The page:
Identification of the first succinate receptor agonists

Identification of the first succinate receptor agonists

 

The succinate receptor (formerly GPR91 or SUCNR1) is expressed in a variety of tissues, including blood cells, adipose tissue, the liver, retina, and kidney. Although its function remains to be established in most tissues, it has recently emerged as novel mediator in local stress situations, including in immune responses and inflammation, retinal angiogenesis and regulation of renin release.

Notwithstanding its implication in multiple (patho)physiological processes, the succinate receptor belongs to the category of attractive drug target whom the function has remained ill- defined due to unavailability of pharmacological tools.

Recently, researchers from the University of Liège (ULg) have discovered the first family of synthetic agonists, characterized for the best compound (namely cis-epoxysuccinic acid or cESA) with a 10 times higher potency compared to the natural ligand succinic acid. These tools led to the definition of a pharmacophore for agonistic activity on succinate receptors and a better understanding of its binding site. These highly potent and efficacious succinate receptor agonists have no activity on the mitochondrial SDH and can be used to specifically assess the impact of succinate receptor activation without interfering with the citric acid cycle.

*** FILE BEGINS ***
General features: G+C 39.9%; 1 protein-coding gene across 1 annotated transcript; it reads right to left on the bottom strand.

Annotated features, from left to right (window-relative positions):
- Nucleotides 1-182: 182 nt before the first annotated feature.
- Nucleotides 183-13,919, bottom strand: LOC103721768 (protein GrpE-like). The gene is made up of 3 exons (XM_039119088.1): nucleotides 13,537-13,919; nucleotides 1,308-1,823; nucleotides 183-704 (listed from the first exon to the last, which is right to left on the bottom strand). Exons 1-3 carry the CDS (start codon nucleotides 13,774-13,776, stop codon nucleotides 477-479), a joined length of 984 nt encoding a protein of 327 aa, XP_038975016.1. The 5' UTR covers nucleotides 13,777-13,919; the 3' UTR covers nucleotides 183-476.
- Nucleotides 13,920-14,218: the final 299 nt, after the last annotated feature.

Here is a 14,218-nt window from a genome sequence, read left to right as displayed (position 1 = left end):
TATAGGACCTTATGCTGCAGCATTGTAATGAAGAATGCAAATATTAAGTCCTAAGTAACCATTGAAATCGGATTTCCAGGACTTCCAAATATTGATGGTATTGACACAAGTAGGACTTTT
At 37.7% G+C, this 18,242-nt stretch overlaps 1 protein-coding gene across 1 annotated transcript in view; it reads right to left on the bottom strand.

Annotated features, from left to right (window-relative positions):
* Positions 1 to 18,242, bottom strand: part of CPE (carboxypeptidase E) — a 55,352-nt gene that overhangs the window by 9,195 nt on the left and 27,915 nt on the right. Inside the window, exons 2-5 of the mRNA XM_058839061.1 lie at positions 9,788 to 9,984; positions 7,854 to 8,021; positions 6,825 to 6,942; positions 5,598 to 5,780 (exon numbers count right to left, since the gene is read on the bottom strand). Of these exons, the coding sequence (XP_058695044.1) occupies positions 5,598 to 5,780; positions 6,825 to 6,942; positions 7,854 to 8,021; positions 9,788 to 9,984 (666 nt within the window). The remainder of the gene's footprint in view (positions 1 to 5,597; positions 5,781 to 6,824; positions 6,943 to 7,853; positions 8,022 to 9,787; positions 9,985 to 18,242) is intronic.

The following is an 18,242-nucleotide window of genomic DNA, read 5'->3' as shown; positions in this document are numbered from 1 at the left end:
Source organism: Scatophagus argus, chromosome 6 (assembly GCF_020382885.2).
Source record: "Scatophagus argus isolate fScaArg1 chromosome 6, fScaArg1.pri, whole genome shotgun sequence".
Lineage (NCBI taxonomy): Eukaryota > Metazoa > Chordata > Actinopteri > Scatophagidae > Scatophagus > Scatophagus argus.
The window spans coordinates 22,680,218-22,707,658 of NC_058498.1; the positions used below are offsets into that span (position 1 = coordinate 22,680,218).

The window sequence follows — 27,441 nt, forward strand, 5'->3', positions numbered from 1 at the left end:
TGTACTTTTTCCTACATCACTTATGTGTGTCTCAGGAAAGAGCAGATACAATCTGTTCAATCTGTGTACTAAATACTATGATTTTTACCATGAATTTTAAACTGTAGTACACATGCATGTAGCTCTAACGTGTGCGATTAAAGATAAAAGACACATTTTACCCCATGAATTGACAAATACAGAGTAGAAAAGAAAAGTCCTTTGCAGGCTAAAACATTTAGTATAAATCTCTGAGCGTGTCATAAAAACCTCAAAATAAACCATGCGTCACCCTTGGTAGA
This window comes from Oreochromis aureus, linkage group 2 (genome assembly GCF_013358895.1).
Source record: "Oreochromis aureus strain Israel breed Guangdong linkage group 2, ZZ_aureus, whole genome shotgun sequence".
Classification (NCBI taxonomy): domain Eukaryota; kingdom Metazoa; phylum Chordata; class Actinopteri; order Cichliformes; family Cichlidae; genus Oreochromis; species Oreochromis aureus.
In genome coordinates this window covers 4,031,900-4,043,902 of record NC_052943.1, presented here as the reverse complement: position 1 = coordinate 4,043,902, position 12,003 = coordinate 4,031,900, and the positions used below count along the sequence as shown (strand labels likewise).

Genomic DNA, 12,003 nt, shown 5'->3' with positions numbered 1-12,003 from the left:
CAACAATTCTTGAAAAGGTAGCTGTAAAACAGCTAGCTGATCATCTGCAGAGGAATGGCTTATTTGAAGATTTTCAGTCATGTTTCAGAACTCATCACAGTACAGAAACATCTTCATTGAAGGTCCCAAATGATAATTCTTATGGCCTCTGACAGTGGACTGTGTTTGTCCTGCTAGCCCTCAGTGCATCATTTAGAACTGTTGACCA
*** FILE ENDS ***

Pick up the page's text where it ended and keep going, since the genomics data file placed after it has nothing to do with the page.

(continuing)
The ULg’s researchers expect that the emergence of a properly characterized tool will open new possibilities for the characterization of succinate receptors and will pave the way to the development of highly selective and potent antagonists. Molecules with various pharmacological profiles are an absolute prerequisite to develop drug candidates and to validate the Succinate Receptor as an exploitable drug target in diseases with high level of unmet medical needs such as hypertension, retinal angiogenesis, inflammation and complications of diabetes mellitus or metabolic disease.

The results have been published in the British Journal of Pharmacology.

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